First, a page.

Clarence Thomas came perilously close to disappearing down a rabbit hole, never to be seen or heard from again. He was lucky to have had a father who exhibited, through his own life, a different way to be. Families matter.
The fractured black families that leave so many black children at sea without moral guidance feature tentatively and hesitantly in the CRED report. It's a sensitive matter because, despite the pretensions of the CRED report, government is in no position to fix family breakdowns. That can only be done by individuals, families, friends, local communities. It cannot be done by 'social justice'.
Governments could in theory scale back from many of the harmful welfare-state policies that shield people from the consequences of their poor choices, but in reality they'll never scale back, will they, because governments never scale back from anything. Governments work through a unidirectional system - they never get rid of the old crap, they just pile up new crap on top of the old crap left behind by their predecessors. Their approach to fixing problems caused by poor legislation (the Equality Act) is to pass more poor legislation (let's make the Equality Act bigger and better! New racial sub-categories! New protected grounds!) which creates even worse problems. The optics of scaling back are never attractive, better just add a bunch of new stuff and hope for the best.
But the CRED report has, at least, the courage to mention families.
Governments can do nothing about that because they are hampered by the need to avoid victim-blaming. The CRED report reflects this by writing in bold typeface that they are not trying to victim-blame or diss single-mother families or say that any type of family is better than another of course not. The report advises the government that while single-mother families are of course brilliant and wonderful and anyway it's not the mother's fault if the father did a runner maybe it would also be an idea - just a suggestion, no victim blaming - to think about family stability.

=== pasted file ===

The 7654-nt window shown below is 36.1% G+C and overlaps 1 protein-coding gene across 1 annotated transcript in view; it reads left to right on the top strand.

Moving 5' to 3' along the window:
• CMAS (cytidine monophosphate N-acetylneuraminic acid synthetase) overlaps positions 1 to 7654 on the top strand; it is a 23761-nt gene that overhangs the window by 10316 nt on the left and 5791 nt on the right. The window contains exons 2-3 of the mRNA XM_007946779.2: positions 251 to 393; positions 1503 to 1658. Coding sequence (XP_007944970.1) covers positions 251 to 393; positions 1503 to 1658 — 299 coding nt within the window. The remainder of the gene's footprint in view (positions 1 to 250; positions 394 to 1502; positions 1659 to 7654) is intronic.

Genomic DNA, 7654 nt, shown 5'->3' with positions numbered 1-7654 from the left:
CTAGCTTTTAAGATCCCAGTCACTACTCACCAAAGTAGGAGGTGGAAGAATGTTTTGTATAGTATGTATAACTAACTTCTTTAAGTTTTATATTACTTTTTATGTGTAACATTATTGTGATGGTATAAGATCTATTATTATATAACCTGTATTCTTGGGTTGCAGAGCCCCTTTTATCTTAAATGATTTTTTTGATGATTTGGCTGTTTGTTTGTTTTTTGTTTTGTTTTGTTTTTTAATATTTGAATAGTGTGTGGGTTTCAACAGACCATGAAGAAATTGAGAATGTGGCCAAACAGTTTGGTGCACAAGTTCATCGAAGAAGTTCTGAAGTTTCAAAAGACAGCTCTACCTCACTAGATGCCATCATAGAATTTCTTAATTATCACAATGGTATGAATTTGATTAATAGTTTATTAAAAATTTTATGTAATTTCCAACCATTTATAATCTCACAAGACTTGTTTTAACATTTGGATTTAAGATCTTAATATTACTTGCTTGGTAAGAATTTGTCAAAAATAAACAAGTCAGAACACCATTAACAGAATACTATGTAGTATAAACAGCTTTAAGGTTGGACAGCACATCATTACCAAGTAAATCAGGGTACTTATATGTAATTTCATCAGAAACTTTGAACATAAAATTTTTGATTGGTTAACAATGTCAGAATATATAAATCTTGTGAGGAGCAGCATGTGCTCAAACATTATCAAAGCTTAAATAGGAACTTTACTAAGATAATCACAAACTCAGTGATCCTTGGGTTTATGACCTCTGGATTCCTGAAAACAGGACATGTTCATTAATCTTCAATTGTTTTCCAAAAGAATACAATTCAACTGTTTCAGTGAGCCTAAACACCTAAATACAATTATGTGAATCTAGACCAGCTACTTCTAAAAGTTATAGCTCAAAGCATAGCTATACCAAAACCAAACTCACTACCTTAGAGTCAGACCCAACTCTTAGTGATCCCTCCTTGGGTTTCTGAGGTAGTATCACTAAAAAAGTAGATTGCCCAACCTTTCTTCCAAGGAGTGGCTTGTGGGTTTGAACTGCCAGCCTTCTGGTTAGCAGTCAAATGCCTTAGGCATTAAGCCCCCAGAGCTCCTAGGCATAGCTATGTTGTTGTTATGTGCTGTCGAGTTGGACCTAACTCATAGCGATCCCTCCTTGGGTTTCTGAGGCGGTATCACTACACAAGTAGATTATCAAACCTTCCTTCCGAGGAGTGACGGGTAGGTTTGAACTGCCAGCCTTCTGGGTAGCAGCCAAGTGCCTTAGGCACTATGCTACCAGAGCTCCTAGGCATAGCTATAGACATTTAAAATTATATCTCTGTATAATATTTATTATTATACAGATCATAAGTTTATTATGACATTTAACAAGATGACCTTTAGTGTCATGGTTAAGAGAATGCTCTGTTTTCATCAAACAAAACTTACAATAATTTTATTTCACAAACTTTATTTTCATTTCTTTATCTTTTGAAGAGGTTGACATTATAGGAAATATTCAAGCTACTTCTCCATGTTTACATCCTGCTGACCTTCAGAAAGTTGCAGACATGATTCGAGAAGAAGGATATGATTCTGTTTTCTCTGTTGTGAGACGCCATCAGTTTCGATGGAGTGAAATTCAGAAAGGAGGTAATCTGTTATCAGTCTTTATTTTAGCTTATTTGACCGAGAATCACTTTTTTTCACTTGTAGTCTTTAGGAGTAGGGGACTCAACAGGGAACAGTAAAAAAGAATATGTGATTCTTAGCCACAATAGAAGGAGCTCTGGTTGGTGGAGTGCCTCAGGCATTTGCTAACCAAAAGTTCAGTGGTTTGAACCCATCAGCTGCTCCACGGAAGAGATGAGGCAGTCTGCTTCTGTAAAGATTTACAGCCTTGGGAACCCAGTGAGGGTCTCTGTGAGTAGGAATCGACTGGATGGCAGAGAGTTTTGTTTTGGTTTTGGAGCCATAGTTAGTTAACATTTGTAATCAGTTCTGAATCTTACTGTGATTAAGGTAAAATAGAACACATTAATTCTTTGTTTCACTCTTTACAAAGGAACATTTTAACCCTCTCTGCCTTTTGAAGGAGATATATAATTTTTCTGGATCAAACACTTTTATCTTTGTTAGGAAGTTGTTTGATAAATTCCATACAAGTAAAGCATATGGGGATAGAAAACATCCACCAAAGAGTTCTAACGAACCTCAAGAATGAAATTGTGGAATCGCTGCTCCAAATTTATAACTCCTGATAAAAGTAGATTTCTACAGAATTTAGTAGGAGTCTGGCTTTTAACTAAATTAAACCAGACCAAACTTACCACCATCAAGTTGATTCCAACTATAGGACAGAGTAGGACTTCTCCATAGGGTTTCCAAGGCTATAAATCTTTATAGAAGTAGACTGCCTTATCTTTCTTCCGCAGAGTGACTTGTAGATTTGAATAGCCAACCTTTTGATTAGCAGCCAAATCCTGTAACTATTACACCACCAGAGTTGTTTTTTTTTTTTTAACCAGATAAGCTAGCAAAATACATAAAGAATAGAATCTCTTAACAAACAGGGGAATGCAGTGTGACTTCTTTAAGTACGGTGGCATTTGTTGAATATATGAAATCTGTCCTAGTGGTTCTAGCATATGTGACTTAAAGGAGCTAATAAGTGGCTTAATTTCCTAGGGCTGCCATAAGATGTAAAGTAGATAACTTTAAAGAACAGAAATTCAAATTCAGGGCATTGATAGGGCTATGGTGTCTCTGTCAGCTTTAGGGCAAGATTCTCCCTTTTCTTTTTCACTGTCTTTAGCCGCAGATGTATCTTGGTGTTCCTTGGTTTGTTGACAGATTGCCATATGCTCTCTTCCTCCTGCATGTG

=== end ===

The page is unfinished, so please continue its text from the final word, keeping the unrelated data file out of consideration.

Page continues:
Shining the spotlight on families will probably make Black Lives Matter very angry because we all know the nuclear family is a con designed by The Patriarchy as a strategy for toxic males to secure free housekeeping, free childcare and free personal services.
Clarence Thomas was saved by being his grandfather's son. He went woke before being woke was a thing, and predictably that led to epic battles and shouting matches with his grandfather, where Clarence Thomas would shout a bunch of woke rubbish and his grandfather would simply exit the room.
This book maps an incredible journey, from self-reliance to Racism and back again. In the end, only the seeds planted by his grandfather can be credited with his eventual salvation. He learns the long and hard way that his grandfather was no coward or fool - he was the bravest and wisest man he ever knew.